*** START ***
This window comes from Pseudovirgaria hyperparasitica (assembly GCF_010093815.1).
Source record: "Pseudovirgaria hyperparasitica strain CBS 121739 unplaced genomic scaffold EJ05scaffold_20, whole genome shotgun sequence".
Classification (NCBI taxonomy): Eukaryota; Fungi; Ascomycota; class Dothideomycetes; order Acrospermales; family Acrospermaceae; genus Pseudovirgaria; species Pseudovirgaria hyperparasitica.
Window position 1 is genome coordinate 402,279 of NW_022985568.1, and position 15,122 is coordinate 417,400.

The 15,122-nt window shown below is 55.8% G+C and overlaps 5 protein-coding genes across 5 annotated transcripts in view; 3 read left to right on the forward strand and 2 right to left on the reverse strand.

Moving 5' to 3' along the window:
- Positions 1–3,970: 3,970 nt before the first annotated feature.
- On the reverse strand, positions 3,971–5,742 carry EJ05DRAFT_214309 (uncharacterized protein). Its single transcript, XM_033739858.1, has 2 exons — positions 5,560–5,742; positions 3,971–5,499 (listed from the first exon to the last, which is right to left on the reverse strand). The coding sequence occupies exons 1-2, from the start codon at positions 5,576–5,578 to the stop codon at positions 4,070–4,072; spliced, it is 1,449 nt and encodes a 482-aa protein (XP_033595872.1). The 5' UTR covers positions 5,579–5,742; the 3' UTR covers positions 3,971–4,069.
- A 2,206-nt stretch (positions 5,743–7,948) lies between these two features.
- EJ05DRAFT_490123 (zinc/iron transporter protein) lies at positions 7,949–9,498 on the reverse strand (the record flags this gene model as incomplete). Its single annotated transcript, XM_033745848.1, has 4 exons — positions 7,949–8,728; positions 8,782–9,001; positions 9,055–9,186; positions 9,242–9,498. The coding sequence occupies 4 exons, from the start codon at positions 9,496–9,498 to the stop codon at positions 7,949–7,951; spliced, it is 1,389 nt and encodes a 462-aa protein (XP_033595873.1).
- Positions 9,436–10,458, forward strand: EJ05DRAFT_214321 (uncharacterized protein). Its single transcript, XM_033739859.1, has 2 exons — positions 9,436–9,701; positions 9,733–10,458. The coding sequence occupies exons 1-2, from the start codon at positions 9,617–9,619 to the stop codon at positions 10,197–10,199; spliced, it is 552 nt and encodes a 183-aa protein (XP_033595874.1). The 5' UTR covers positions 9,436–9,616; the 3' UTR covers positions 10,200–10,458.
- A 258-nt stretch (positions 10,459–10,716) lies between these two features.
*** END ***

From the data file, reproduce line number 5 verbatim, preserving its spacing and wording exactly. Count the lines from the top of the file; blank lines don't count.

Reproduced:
The 15,122-nt window shown below is 55.8% G+C and overlaps 5 protein-coding genes across 5 annotated transcripts in view; 3 read left to right on the forward strand and 2 right to left on the reverse strand.